On Saturday 6 October, the earth trembled again in Haiti. This time, it was not in the capital Port-au-Prince, as was the case in January 2010, but more to the North-West. The quake had a relatively weak magnitude of 5,9 at the Richter Scale, at a depth of 15 kilometres, but still it caused considerable damage. About fifteen dead were counted, more than 300 people wounded, and dozens of houses destroyed or badly damaged. Above all, the earthquake created panic among the population, people expecting a much stronger shock to follow any moment.
As we all know, Haiti is a country exposed to different natural hazards, in particular hurricanes and earthquakes. Each year there is the hurricane season between June and November, and frequently those hurricanes who pass by Haiti cause great suffering and incomparable losses.
After the enormous earthquake in 2010, Haitians have a little bit forgotten that they live on fragile land, abraded on all sides by continental fault lines, but also by internal fault lines that could become active any moment. The structures that are in place for civil protection are mostly set up to protect people from hurricanes, floods and droughts, but little attention has been given to protection against earthquakes. However, throughout its history Haiti has seen several earthquakes. Cap Haïtien in the North was already destroyed in 1842 and has even experienced a tsunami. In the past, several other cities in the country have suffered from earthquakes, but with time passing Haitians seem to have forgotten these events. Both the State and the citizens forget that they live on fragile land and that appropriate responses are necessary to prevent natural hazards to turn into catastrophes. This is a matter of collective civic responsibility, and not of complacence and fatalism.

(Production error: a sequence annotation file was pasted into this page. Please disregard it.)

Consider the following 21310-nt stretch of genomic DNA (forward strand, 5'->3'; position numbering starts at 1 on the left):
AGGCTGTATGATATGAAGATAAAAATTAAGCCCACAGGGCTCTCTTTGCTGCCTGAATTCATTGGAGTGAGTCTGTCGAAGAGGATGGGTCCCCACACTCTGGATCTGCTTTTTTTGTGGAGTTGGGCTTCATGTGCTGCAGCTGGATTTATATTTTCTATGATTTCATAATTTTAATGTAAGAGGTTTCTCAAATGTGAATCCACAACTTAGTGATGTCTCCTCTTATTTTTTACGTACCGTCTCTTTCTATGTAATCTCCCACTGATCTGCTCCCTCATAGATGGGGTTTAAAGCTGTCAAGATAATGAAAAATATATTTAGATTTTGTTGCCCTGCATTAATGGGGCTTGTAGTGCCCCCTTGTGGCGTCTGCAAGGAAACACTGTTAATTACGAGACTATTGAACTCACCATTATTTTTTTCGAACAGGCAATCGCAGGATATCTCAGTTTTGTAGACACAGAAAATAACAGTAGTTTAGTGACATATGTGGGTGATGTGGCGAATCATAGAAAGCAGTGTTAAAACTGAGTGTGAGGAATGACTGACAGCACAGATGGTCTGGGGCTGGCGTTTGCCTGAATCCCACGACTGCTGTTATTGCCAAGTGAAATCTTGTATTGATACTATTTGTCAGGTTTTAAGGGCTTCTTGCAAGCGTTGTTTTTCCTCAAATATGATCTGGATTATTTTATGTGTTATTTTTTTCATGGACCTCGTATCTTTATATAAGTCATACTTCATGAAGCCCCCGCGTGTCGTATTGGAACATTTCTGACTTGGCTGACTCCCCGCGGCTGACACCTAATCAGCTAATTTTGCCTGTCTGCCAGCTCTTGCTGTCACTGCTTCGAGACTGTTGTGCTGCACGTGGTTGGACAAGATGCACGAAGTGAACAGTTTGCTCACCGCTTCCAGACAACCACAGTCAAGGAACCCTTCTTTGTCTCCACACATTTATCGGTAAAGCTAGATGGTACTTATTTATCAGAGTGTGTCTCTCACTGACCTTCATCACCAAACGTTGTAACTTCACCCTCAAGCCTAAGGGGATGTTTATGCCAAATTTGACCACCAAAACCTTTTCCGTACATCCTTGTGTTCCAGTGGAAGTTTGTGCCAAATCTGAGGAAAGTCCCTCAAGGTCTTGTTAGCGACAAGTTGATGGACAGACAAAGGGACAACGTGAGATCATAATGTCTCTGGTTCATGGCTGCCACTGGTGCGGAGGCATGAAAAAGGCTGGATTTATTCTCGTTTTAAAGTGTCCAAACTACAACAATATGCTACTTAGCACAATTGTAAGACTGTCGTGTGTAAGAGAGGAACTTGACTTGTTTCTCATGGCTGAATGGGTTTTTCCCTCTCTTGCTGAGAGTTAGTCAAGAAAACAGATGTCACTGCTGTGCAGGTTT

The goudou goudou, as the Haitian people have named the earthquake of 6 October, is a call to order for the nation. Haiti cannot change its geographical location – it is situated near the place where two tectonic continental plates meet. But its leaders and its population have the responsibility to adopt permanent measures and behaviour which enable Haiti to live with these realities without too much risk. This means that Haiti should consider its geography, the structure of its territory, and should accommodate its infrastructure, its housing and construction policy and its behaviour. Haiti needs to manage its risks.
The different catastrophes which Haiti has survived over the past ten years are not just natural. They are the result of a lack of governance and of civil responsibility. Too few measures have been taken in response to the earthquake of January 2010: no public policy on housing and construction, no strong institutional structures to check the quality of new constructions, no territorial management to determine where and how people should build. Notwithstanding great human loss (more than 230,000 dead) and material loss, the Haitian public administration did not have the means to better guide and control urban development. Not one public sector has already integrated a risk management policy.
Sure, there have been a few actions to make people aware of risks and to explain what to do in case of an earthquake. Here and there, individuals have made efforts to respect earthquake standards when constructing new buildings. But these initiatives remain weak, very limited and isolated. The means to comply with standards and to put instructions in practice are not available.
Let us hope that the new earthquake which has hit the North-West of Haiti will contribute to a greater awareness among citizens and government leaders about the need to develop a culture of risk management in Haiti. Only in doing so, we can prevent natural hazards from turning into catastrophes every time.